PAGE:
Although the growing rod provides good control of the spine, its value has been questioned because of many complications that can occur during the treatment process. A single rod cannot provide enough support for the spine when the patient is active. The included studies reported fewer complications related to implants in the dual growing rod group, as did the meta-analysis. There may also have been benefits from the stronger biomechanics of dual rod fixation with dissipated mechanical stress compared with a single rod. Frequent lengthening procedures with many surgeries increase the possibility of wound problems. Younger children’s body structure, including less soft tissue coverage, may also contribute to more wound problems with dual growing rods. A new method, called magnetically controlled growing rods, involves fewer surgeries and is a promising method for reducing wound complications [25].

Some limitations must be clarified about our present work. First, the results provided in this article come from six retrospective studies. The convincing power of the meta-analysis is limited by the lack of high-quality RCTs. We will keep our eyes on new studies about the growing rods and draw a clearer conclusion based on studies with high quality, especially RCTs. Second, based on the limitations of the included studies, we calculated the spine growth during treatment from T1 to S1 and included the C7–S1 growth from the study by Zhao et al. [17], which brings heterogeneity to the results. Another weakness is that we only calculated the coronal correction rate. For comprehensive understanding of the effects of the growing rod, more radiographic parameters should be evaluated, such as different types of scoliosis, kyphosis, and lordosis. It has been reported that significantly more complications showed in patients with kyphosis angle ≥40° who received growing rod surgery [26]. In a study with 25 patients, on the contrary, Caniklioglu et al. [27] found that the single rod technique can significantly improve and maintain shoulder balance compared with the dual rod technique.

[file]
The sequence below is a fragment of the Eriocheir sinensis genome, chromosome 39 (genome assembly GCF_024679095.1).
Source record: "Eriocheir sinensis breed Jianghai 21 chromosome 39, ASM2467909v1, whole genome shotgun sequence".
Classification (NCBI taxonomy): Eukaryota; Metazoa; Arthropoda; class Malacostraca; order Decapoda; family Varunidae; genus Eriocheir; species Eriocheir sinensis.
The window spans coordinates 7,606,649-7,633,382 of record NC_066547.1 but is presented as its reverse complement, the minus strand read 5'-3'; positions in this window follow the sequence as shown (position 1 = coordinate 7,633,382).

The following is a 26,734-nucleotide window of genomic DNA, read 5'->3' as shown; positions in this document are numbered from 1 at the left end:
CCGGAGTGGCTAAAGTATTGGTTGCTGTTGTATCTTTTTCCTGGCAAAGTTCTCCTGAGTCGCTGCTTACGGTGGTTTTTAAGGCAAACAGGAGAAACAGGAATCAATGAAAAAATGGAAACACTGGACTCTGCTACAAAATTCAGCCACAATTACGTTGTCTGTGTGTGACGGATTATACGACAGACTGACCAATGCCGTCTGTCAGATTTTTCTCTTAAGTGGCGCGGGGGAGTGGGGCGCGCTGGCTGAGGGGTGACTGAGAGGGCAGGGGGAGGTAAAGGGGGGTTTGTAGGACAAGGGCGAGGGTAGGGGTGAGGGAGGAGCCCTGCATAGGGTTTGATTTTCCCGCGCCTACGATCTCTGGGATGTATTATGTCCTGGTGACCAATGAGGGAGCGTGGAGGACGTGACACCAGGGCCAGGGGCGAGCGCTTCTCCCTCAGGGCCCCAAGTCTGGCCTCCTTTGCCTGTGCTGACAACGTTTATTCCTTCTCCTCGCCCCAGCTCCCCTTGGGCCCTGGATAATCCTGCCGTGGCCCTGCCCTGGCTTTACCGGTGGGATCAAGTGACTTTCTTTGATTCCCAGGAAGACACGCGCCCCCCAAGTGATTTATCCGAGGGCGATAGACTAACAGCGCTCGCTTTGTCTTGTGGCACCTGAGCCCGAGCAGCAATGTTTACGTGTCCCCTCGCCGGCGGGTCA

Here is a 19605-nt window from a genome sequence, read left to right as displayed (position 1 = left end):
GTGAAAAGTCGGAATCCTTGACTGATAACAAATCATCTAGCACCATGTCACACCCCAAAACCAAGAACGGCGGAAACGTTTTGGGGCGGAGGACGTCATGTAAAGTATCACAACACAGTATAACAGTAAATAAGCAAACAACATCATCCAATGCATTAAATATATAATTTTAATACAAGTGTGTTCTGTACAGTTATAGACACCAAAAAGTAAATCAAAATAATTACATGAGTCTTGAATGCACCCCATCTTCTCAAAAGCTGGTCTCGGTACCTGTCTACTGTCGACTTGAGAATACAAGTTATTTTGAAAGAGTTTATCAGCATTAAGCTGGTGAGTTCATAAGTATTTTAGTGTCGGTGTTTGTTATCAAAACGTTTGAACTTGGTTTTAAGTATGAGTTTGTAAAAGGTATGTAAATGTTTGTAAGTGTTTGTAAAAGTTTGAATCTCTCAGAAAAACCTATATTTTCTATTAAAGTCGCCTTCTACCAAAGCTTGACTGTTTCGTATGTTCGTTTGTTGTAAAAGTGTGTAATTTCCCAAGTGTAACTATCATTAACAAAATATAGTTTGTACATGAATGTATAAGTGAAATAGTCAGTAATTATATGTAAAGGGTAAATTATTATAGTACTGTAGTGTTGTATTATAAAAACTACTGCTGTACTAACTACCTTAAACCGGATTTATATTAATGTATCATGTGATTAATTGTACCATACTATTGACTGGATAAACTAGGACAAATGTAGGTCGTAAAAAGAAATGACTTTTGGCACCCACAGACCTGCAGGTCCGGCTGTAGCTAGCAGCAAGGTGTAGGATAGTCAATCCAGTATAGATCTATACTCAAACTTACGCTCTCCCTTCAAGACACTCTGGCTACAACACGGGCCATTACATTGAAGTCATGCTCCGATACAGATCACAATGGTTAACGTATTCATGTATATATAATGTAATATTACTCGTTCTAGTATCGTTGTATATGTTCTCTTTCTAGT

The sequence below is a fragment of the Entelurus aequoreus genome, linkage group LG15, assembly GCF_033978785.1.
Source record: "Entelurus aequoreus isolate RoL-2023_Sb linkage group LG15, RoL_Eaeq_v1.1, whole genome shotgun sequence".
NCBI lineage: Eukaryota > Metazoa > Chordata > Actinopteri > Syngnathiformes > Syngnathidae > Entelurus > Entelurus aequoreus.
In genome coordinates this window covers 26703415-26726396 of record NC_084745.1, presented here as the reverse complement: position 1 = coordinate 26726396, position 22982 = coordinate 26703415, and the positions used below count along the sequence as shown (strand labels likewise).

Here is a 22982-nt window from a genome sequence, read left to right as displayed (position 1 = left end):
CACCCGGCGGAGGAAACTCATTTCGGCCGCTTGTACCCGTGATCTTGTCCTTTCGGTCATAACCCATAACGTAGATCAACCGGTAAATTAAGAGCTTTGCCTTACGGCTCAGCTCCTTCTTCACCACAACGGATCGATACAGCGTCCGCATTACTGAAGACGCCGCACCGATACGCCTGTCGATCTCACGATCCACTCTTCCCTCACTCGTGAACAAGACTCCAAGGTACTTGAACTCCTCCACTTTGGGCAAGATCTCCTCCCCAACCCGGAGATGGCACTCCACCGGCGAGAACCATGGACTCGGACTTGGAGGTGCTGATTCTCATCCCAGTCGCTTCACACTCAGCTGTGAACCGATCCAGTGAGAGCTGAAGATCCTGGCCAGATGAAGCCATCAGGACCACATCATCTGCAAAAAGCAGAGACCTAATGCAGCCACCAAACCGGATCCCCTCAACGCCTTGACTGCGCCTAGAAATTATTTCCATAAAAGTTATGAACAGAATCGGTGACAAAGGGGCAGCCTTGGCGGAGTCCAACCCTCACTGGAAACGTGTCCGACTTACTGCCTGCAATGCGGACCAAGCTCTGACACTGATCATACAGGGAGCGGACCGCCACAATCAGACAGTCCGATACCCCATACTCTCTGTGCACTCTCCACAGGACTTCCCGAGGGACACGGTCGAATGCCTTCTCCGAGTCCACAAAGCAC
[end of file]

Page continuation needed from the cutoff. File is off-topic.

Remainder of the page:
Conclusions

The results of this review showed that the dual growing rod technique can achieve a better coronal correction rate and lengthening with fewer implant-related complications and more wound complications. High-quality, randomized controlled trials are required to confirm our findings.

Abbreviations

CI, confidence interval; EOS, early onset scoliosis; MCGR, magnetically controlled growing rod; MD, mean difference; RCT, randomized controlled trial

Declarations

Acknowledgements

This work was supported by funding from the National Natural Science Foundation of China (no. 81572154).

Funding

This work was supported by funding from the National Natural Science Foundation of China (no. 81572154).

Availability of data and materials

As this paper is a meta-analysis, there are no patient data sets. The search strategy was for the study selection, which supports the conclusion of the meta-analysis.

Authors’ contributions

GJX, XF, and XLM conceived of the design of the study. GJX, XF, JXM, and PT performed and collected the data and contributed to the design of the study. GJX, XF, and XLM prepared and revised the manuscript. All authors read and approved the final content of the manuscript.

Competing interests

The authors declare that they have no competing interests.

Consent for publication

Not applicable.

Ethics approval and consent to participate

Not applicable; this meta-analysis does not involve research on humans.

Open AccessThis article is distributed under the terms of the Creative Commons Attribution 4.0 International License (http://creativecommons.org/licenses/by/4.0/), which permits unrestricted use, distribution, and reproduction in any medium, provided you give appropriate credit to the original author(s) and the source, provide a link to the Creative Commons license, and indicate if changes were made. The Creative Commons Public Domain Dedication waiver (http://creativecommons.org/publicdomain/zero/1.0/) applies to the data made available in this article, unless otherwise stated.

Authors’ Affiliations

(1)
Department of Orthopedics, Tianjin Hospital
(2)
Biomechanics Labs of Orthopaedic Institute, Tianjin Hospital

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Copyright

© The Author(s). 2016